Referring to FIGS. 7A and 7B, after the sphere 386 is attached to and electrically interconnected with the conductive pad 358 using solder 398, and after the solder re-solidifies, the exposed contact surface 396 of the sphere 386 is over coated with the contact metal layer 404. The contact metal layer 404 may be provided as spaced pads provided over the top surface 406 of a sacrificial layer 408.
  • [0097]
    As shown in FIG. 7B, the spheres may be provided with a reliable contact metal layer 404 by coating the sacrificial substrate 408 with discrete islands of contact metals applied in reverse order, one matching the position of each sphere 386. For example, in one preferred embodiment, gold is adjacent to the sacrificial substrate 408 and copper is exposed to the atmosphere in the case of a copper/nickel/gold metallurgical sequence. Solder-coated spheres are first attached to the conductive pads of the complaint interposer, as described above. By positioning the solder-coated spheres in contact with the sacrificial substrate and conducting a reflow cycle, one pad of the contact metal 404 will become adhered to the contact face 396 of each sphere 386. Removal of the sacrificial substrate 408 leaves each sphere 386 with a patch of the desired contact metal 404 covering the area that will mate with the lands of a printed circuit board during testing. The sacrificial substrate can be removed by a number of different methods, including thermally, photons (ultraviolet), and chemical dissolution.
  • [0098]
    In order to attach the copper/nickel/gold metallurgical sequence to the sphere, the compliant interposer 352 is juxtaposed with the sacrificial layer 408 so that the spheres 386 are in contact with the islands of contact metal 404. Referring to FIG. 7B, the sphere 386 is pressed against the reverse-order contact metal island 404 and joined to it by reflow of the solder coating 398 on the sphere 386. The sacrificial substrate 408 may then be removed. The assembly may be tested by abutting the sphere with the attached layer of contact metal 404 against one or more contacts on a printed circuit board or test board.
  • [0099]
    Referring to FIG. 8, the SocketstrateŽ component or other type of microelectronic assembly may be permanently attached to a printed circuit board 394 by abutting the spheres 386 against the contacts 392 on the printed circuit board 394. In certain preferred embodiments, the attachment process may include providing additional solder 398 to the contacts 392 on the printed circuit board 394. The solder 398 may then be reflowed for forming the attachment. During the reflow operation, the additional solder 398 will wet the surface of the patch of contact metals 404 as well as the sphere 386 and the contact 392 of the printed circuit board 394. Thus, the patch of contact metal 404 may be partially dissolved. In particular, the gold portion of the patch may readily dissolve because it is readably soluble in most molten solders. It is therefore likely that evidence of the original form and location of the contact metal patch 404 will be the remnants of the copper or nickel part of the patch as a piece or a number of pieces distributed through the solidified solder joint. FIG. 8 shows a possible result of soldering the structure shown in FIG. 7B to a printed circuit board. The additional solder from the land 392 of the printed circuit board 394 will wet and partially dissolve the contact metal patch, likely releasing the contact metal patch from the sphere and fragmenting it in the process.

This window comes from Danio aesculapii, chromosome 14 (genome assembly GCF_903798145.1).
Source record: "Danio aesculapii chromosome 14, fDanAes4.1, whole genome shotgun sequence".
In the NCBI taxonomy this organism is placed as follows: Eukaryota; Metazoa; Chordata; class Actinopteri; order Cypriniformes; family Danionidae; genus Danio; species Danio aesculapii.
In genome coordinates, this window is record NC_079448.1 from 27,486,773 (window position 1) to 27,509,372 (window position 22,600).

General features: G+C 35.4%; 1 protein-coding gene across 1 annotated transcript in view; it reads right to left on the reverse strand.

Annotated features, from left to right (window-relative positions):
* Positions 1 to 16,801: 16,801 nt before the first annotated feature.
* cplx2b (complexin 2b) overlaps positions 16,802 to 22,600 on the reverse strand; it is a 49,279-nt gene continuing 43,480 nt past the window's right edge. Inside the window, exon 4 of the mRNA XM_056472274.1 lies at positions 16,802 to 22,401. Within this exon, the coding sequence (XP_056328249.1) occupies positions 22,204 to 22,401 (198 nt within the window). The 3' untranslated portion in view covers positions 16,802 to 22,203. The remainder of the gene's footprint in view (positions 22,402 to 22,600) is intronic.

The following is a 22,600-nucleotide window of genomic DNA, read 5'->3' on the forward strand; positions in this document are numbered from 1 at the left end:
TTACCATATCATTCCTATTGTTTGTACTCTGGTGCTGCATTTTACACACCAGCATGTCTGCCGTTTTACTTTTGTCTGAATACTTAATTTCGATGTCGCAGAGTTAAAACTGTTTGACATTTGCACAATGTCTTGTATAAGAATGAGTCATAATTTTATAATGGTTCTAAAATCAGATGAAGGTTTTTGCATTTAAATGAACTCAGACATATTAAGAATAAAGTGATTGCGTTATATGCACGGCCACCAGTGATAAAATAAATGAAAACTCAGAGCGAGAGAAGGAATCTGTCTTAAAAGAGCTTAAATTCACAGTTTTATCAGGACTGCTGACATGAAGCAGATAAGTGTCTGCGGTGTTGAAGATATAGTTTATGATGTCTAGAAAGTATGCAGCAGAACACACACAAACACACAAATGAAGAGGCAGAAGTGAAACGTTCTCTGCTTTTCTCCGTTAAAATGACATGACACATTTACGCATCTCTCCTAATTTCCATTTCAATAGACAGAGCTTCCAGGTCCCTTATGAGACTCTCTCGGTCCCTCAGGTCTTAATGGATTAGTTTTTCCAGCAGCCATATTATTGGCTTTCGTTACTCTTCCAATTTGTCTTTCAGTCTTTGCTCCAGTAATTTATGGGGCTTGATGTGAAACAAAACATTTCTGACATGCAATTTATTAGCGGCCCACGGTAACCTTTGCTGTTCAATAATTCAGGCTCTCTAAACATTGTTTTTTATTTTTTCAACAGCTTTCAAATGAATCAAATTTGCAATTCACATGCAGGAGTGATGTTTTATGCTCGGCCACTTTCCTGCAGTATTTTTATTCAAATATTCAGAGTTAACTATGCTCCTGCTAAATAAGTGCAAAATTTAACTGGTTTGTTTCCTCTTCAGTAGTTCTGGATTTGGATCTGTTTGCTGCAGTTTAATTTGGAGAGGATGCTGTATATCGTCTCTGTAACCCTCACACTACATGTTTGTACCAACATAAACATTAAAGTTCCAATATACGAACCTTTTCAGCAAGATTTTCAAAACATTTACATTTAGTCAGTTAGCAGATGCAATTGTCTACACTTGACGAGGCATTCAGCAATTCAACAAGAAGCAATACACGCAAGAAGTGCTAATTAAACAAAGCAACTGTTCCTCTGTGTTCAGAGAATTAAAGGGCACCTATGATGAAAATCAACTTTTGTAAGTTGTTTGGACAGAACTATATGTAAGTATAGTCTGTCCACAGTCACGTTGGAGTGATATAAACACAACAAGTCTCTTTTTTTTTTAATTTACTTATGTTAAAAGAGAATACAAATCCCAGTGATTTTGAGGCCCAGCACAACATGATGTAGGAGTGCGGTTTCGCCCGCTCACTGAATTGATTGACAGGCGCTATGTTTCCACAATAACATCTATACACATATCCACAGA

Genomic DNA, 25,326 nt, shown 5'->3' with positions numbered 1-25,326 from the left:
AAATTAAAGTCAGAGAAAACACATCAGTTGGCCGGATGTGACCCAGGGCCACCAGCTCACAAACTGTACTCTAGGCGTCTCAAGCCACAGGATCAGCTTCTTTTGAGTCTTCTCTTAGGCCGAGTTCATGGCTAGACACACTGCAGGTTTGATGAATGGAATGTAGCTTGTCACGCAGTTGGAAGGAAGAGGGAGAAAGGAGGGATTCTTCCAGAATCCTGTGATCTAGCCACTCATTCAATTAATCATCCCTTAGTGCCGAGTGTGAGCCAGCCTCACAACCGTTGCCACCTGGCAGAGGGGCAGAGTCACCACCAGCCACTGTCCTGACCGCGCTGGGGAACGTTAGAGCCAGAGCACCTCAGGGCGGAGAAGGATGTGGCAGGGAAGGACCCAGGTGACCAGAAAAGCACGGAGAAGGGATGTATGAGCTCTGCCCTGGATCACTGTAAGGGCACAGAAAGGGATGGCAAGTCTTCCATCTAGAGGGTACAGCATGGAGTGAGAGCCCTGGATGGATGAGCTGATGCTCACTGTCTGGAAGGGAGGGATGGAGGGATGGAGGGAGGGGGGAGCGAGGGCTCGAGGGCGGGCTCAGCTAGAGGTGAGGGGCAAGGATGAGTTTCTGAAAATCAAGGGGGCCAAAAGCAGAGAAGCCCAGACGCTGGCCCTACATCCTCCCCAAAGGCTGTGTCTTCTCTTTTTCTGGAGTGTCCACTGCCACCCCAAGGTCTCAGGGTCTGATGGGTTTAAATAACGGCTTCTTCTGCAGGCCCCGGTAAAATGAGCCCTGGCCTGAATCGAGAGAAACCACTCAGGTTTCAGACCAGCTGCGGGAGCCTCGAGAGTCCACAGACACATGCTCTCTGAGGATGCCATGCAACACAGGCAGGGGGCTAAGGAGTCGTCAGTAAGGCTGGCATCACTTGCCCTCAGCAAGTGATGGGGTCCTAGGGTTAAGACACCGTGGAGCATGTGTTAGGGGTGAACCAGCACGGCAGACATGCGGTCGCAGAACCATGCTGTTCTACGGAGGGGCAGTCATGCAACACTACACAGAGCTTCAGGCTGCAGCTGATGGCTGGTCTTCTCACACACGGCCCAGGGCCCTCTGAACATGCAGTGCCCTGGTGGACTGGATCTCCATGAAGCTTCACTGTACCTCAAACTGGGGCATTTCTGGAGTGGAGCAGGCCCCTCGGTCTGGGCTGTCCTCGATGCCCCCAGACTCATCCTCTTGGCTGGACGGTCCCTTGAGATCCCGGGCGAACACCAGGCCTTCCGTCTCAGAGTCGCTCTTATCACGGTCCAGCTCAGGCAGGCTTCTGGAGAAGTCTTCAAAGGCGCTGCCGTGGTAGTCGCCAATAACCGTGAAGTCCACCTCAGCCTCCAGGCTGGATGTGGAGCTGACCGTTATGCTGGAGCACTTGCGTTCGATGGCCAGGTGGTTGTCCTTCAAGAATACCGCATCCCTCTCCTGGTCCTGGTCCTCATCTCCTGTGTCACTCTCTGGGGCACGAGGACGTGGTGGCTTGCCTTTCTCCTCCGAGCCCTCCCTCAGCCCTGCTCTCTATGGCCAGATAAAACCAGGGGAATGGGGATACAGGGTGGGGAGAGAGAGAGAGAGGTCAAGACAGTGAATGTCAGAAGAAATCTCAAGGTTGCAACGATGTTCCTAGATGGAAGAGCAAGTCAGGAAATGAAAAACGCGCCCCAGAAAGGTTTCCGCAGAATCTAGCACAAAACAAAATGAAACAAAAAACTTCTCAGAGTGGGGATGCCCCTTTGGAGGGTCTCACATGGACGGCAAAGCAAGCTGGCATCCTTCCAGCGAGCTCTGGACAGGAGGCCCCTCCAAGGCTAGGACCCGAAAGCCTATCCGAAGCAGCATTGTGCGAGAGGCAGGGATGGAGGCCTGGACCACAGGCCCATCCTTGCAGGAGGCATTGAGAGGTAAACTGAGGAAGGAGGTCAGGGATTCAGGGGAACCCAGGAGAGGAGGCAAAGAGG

• [0100]
    Referring to FIG. 9A, in another preferred embodiment of the present invention, a compliant substrate 452 includes one or more contact pads 458. A first sphere 486 is electrically interconnected with and attached to the contact pad 458 using solder 498. The solder 498 is reflowed and then solidified for attaching the first sphere 486 to the contact pad 458. Surface tension will draw the majority of the solder volume to fill the space where the curvature of the sphere 486 contacts the conductive pad 458.
  • [0101]
    Referring to FIG. 9B, a second sphere 486B coated with a layer of a contact metal 504 is then placed on top of the first solder coated sphere 486A. A second reflow operation is then conducted which results in just a sufficient amount of solder 505 being drawn to a waist-shaped area 508 between first and second stacked spheres 486A, 486B. Any surplus solder will be preferentially drawn to the waist-shaped region between the spheres by capillary action and will be unlikely to spread over the exposed surface of the second sphere so that the contact area 496 of the second sphere 486B is not contaminated with solder. The solder 505 in the waist-shaped area 508 between the two spheres 486A, 486B facilitates good mechanical and electrical contact between the spheres. The solder 505 present at the waist-shaped area 508, however, is unable to spread over the contact face 496 of the second sphere 486B due to the combined constraints of surface tension and the small volume of solder available. The contact face of the second sphere may comprise a noble metal that does not readily oxidize. In certain preferred embodiments, the contact face of the second sphere may be coated with a noble metal. The second sphere may also have a dielectric core that is coated with a conductive metal layer such as a noble metal layer.
  • [0102]